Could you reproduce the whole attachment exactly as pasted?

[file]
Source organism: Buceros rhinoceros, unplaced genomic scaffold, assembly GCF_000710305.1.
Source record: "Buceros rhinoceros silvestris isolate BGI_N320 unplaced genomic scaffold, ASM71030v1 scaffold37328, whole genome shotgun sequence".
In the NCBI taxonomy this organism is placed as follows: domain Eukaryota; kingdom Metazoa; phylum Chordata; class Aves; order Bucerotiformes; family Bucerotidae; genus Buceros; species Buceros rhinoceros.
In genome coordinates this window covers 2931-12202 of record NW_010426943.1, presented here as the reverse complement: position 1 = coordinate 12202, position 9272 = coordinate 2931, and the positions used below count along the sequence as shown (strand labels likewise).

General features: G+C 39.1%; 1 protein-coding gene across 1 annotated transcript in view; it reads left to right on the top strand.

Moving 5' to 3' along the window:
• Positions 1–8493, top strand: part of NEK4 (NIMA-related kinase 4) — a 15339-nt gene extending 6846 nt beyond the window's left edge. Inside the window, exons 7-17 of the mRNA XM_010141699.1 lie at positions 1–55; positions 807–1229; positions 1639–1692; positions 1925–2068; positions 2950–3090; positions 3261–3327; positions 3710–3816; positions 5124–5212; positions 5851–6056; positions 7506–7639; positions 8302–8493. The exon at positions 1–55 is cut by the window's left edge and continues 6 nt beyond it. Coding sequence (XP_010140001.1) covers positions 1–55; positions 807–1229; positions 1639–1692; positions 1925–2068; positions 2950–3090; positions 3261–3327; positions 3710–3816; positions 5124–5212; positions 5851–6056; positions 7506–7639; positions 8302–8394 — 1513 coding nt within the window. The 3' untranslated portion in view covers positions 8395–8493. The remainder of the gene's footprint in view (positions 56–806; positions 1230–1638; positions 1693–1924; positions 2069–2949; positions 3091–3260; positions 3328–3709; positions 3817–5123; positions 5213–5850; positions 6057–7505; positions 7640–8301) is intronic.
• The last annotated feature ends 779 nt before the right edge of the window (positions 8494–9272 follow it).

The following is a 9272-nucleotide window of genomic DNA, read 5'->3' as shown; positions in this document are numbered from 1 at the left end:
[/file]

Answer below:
Source organism: Buceros rhinoceros, unplaced genomic scaffold, assembly GCF_000710305.1.
Source record: "Buceros rhinoceros silvestris isolate BGI_N320 unplaced genomic scaffold, ASM71030v1 scaffold37328, whole genome shotgun sequence".
In the NCBI taxonomy this organism is placed as follows: domain Eukaryota; kingdom Metazoa; phylum Chordata; class Aves; order Bucerotiformes; family Bucerotidae; genus Buceros; species Buceros rhinoceros.
In genome coordinates this window covers 2931-12202 of record NW_010426943.1, presented here as the reverse complement: position 1 = coordinate 12202, position 9272 = coordinate 2931, and the positions used below count along the sequence as shown (strand labels likewise).

General features: G+C 39.1%; 1 protein-coding gene across 1 annotated transcript in view; it reads left to right on the top strand.

Moving 5' to 3' along the window:
• Positions 1–8493, top strand: part of NEK4 (NIMA-related kinase 4) — a 15339-nt gene extending 6846 nt beyond the window's left edge. Inside the window, exons 7-17 of the mRNA XM_010141699.1 lie at positions 1–55; positions 807–1229; positions 1639–1692; positions 1925–2068; positions 2950–3090; positions 3261–3327; positions 3710–3816; positions 5124–5212; positions 5851–6056; positions 7506–7639; positions 8302–8493. The exon at positions 1–55 is cut by the window's left edge and continues 6 nt beyond it. Coding sequence (XP_010140001.1) covers positions 1–55; positions 807–1229; positions 1639–1692; positions 1925–2068; positions 2950–3090; positions 3261–3327; positions 3710–3816; positions 5124–5212; positions 5851–6056; positions 7506–7639; positions 8302–8394 — 1513 coding nt within the window. The 3' untranslated portion in view covers positions 8395–8493. The remainder of the gene's footprint in view (positions 56–806; positions 1230–1638; positions 1693–1924; positions 2069–2949; positions 3091–3260; positions 3328–3709; positions 3817–5123; positions 5213–5850; positions 6057–7505; positions 7640–8301) is intronic.
• The last annotated feature ends 779 nt before the right edge of the window (positions 8494–9272 follow it).

The following is a 9272-nucleotide window of genomic DNA, read 5'->3' as shown; positions in this document are numbered from 1 at the left end: